But let’s allow ourselves to consider for just a moment what might happen if the vast majority of those things happen simply because the child’s brain is hard-wired to be impulsive. Although the child meant no harm, they continually seem to “get into trouble”. After a while that child will begin to believe that they are worthless and nothing but trouble. They will become depressed because they can’t seem to “be good” no matter how hard they try.

Please don’t think that I’m saying children with ADHD should be given freedom to do as they please. Children with ADHD need to learn how to function in the real world just like all other children, but the manner in which they are corrected often leads to a negative self-image. Positive reinforcement is often much more effective. Give them praise when you see them do the right thing, rather than merely pointing out what they do wrong.

Children with ADHD frequently struggle to maintain friendships

Just think about what we teach our children about what it means to be a good friend. We tell them to share their toys. We tell them to take turns while playing. We certainly teach them never to push or shove, and we tell them to listen to their friends ideas during play time.

Now picture the child who successfully does all these things meeting a child with ADHD. The child with ADHD may have been taught the exact same things at home, but it is SO difficult for them to remember these things when they’re actually playing. They are impulsive by nature, and they might only remember to wait their turn after they push their way into a line. They might have three times as many ideas for what to play as their neuro-typical friend, and of course, they want to try them all. Unfortunately, in their own enthusiasm they often forget to ask what their friend might want to do.

While we would love to believe that all children are sweet and innocent, the harsh reality is that children can be cruel. It’s hard to keep being a friend to someone who is pushy by nature, and at best, many children will avoid building friendships with the ADHD child. At worst, the child with ADHD will become the victim of bullies.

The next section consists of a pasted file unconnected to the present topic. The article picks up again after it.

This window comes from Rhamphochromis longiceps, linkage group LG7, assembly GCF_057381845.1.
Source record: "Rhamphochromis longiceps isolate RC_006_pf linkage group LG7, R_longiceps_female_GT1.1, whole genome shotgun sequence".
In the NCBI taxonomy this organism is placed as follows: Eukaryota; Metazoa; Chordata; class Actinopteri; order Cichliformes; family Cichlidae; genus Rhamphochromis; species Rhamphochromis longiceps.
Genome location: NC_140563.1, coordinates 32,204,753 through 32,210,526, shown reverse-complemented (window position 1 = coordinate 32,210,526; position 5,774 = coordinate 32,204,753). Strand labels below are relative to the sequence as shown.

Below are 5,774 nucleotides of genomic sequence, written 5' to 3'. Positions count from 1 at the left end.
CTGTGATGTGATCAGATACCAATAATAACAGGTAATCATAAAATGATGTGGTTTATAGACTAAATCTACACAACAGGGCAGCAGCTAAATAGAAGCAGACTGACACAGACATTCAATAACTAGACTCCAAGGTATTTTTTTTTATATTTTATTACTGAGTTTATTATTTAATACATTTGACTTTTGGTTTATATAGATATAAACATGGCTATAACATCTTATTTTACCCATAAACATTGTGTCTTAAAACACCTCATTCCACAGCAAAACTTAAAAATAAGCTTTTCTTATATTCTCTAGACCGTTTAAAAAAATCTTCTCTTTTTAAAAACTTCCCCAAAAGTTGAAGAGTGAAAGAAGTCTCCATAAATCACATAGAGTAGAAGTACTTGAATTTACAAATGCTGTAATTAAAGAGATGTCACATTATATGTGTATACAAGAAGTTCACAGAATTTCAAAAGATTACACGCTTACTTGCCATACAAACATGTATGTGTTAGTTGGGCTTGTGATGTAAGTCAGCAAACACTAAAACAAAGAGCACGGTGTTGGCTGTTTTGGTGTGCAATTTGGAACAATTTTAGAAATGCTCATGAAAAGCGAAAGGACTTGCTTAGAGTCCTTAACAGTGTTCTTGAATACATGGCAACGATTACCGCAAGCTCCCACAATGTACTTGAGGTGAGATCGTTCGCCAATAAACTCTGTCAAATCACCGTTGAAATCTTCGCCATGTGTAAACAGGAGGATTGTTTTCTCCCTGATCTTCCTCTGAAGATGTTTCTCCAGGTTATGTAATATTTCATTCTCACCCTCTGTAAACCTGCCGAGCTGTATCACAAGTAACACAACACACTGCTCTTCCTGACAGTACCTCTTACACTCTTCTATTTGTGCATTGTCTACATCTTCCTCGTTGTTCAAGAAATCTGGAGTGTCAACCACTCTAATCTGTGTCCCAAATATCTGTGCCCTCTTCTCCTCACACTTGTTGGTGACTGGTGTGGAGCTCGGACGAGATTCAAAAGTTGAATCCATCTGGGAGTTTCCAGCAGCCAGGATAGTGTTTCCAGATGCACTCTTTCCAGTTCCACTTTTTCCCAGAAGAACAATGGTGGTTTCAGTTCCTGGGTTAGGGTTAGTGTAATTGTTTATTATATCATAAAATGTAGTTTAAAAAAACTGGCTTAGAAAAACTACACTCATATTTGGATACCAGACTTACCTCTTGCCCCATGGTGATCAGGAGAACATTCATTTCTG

Whether the child with ADHD is merely struggling to make friends or a victim of bullying, it often results in social anxiety. The child feels out of place and becomes anxious, especially in social settings like school.

What happens when ADHD is combined with poor mental health

Poor mental health can dramatically change the way any child behaves. Children with ADHD are no exception to that rule. While an official diagnosis for ADHD typically requires the behavioral difficulties to be present both at home and at school, poor mental health can cause a child to behave completely differently depending on where they are.

At home your child might be agitated and restless. They might complain of stomach aches, and have a hard time settling down to bed. You could be living with tantrums and meltdowns before and after school, while their teacher at school sees nothing but an unusually quiet and withdrawn child.

In our case, we repeatedly sought help from the school system, but received very little support. Our son was pegged as a good kid who was just a little shy. What we as parents knew was that he was everything but shy. He was miserable, depressed, anxious, and generally unhappy.

Helping your ADHD child learn at home

Pulling your child out of school is not the ultimate fix for ADHD behavioral difficulty, but it can be a powerful tool that can be used to consistently help your child deal with depression, and ironically social anxiety.

Home educating your child with ADHD will require a complete commitment from your side to provide structure and consistency. Any child needs these things, but a child with ADHD needs them to an exponentially magnified degree. You will not make progress unless you are willing to be there, be empathetic but still firm, and be consistent.

Continue to encourage your child to make friends, and give him or her opportunities to socialize, but keep the pressure light. Allow the child to conquer their fears in small, bite sized pieces. Throwing them into crowds of people often causes the child to become overwhelmed and shut down.

Work with your child in choosing the best curriculum and/or learning materials to meet his or her needs. Children with ADHD are bright, and fully capable of learning. They are often more curios about the world around them than other children, and therefore have an immense capacity for absorbing new information.

Finally, love your child. Love them with all your heart and without reservation. This might seem obvious, but unfortunately, it is all to easy to become your child’s greatest critic. Let them know that they are loved unconditionally, and keep your temptations to criticize their every mistake at bay. Nothing can touch a child’s heart like the constant, tangible love of the adult that is caring for them.